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FOR THEIR FUTURE, FOR OUR FUTURE
Strengthening American Competitiveness by Ending Child Poverty in the United States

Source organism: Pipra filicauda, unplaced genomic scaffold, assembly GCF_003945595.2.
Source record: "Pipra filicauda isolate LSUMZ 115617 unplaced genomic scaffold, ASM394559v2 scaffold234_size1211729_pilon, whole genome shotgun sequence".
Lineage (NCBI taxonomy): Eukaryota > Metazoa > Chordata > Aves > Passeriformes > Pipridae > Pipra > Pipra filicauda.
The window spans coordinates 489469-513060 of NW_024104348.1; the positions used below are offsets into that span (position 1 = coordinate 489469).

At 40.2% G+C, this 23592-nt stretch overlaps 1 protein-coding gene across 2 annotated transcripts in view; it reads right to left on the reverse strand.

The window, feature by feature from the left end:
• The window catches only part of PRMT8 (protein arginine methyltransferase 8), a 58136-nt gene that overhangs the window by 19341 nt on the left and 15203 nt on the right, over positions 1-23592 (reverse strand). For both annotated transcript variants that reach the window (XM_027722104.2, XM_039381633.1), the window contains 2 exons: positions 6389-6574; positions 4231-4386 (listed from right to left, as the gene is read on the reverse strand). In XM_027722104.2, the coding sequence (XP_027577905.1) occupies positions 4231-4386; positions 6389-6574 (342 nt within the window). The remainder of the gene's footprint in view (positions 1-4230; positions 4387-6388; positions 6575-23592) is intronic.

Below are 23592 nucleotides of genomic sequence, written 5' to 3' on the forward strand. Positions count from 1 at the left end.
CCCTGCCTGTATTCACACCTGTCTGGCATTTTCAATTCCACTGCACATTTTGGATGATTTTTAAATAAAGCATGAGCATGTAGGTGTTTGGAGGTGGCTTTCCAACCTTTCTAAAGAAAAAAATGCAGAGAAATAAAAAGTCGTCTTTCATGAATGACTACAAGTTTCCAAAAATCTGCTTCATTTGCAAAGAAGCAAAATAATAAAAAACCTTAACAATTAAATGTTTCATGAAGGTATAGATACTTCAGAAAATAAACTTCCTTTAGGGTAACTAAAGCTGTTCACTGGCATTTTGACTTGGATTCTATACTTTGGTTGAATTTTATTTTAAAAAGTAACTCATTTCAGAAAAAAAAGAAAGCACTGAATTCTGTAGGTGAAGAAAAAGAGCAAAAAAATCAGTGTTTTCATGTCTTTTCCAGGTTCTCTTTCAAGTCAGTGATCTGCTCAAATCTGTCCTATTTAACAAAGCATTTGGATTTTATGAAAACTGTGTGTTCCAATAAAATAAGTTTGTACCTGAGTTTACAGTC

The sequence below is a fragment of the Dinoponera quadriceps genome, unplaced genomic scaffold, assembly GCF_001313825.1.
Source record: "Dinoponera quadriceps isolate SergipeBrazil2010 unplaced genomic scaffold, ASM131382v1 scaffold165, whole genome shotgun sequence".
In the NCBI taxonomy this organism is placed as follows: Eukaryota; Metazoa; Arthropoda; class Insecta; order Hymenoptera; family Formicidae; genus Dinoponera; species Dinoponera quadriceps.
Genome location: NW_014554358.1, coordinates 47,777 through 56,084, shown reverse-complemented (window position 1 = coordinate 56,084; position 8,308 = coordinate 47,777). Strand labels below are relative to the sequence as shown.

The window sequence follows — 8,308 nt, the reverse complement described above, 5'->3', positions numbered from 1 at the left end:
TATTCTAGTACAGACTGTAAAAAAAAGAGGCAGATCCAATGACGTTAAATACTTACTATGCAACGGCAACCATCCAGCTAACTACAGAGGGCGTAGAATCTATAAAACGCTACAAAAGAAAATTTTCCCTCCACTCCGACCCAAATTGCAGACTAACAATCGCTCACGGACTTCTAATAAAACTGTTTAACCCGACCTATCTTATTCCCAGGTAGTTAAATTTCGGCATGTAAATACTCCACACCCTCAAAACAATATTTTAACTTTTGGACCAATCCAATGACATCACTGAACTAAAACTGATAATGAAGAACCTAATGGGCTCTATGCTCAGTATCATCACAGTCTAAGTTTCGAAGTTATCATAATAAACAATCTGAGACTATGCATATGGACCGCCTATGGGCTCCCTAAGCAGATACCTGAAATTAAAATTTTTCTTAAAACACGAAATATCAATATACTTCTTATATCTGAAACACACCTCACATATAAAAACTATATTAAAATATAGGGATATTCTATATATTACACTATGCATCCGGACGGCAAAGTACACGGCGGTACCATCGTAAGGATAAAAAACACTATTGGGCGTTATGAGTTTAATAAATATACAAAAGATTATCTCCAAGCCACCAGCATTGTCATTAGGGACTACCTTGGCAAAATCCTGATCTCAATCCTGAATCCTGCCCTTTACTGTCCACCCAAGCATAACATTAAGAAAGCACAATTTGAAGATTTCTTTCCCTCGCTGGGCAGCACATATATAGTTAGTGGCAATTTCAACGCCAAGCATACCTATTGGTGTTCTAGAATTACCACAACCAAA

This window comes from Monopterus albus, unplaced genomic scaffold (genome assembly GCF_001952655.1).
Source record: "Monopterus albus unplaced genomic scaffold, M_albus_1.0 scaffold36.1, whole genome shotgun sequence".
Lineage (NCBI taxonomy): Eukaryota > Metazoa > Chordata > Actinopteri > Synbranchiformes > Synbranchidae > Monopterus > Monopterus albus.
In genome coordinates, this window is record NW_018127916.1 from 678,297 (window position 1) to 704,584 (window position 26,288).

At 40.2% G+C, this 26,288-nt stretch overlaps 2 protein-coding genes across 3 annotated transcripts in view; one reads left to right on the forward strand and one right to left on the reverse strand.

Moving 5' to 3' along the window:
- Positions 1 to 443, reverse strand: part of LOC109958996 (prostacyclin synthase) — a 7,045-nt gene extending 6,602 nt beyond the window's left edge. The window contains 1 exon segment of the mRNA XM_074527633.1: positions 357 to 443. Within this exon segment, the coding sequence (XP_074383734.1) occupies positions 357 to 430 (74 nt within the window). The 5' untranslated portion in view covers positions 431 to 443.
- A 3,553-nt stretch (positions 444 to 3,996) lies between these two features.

I NTRODUCTION The loss of one person’s potential is a tragedy. The loss of millions’ is a national emergency. Here’s why: America finds itself today in an unprecedented competition for talent, creativity and intelligence. The knowledge-based, high-skilled jobs of the future – jobs that can support a family and drive a community – will be won by those countries that can best realize the potentials of their people. This is a worldwide, cut-throat competition, and everyone is out to win it. Allowing an American child to grow up in poverty makes victory for the U.S. impossible. It may not guarantee the loss of that child’s potential, but it comes awfully close. Because of child poverty, our nation loses out on the talent and ingenuity of millions of people. And precious tax dollars – resources that will be stretched thinner with every passing Baby Boom year – are misdirected: earmarked for prisons and preventable medical interventions, instead of our schools and universities, instead of countless priorities that would strengthen America’s competitive position. If we want to win this global competition, we have to be smarter. And we have to understand that this isn’t an urban problem, a suburban problem, or a rural problem. It’s an American problem. Fixing it does not simply mean strengthening our public education system, though, that is critical. We must acknowledge that there are large numbers of American children, who because of circumstance, are unlikely to be able to take advantage of the best schools or the best teachers. We must acknowledge this reality and do something about it. These children are born staring at a mountain they lack the tools to climb. In Newark, I see it every day: So many children, generation after generation, repeating history. I’ve fought to help end this cycle, and we’ve made headway. Our fatherhood program has helped curb recidivism and strengthened families. Our financial empowerment centers have enabled households to keep more of what they make, and I’ve worked to attract more than $200 million in new investment to Newark’s public schools. But combating poverty is a national problem, and it requires national solutions. This plan is a roadmap for action. It is a plan not only to alleviate the suffering and improve the lives of individuals, but a blueprint for strengthening our competitiveness, for fostering job growth and economic opportunity. In Christ’s admonition to care for the poor, he said, “What you do unto the least of these my brothers, you do unto me.” There are far broader implications today for failing to heed these words. It’s not just about an individual’s soul. It’s about the fate of our nation. In a global competition, equipped with finite resources, the U.S. cannot afford to waste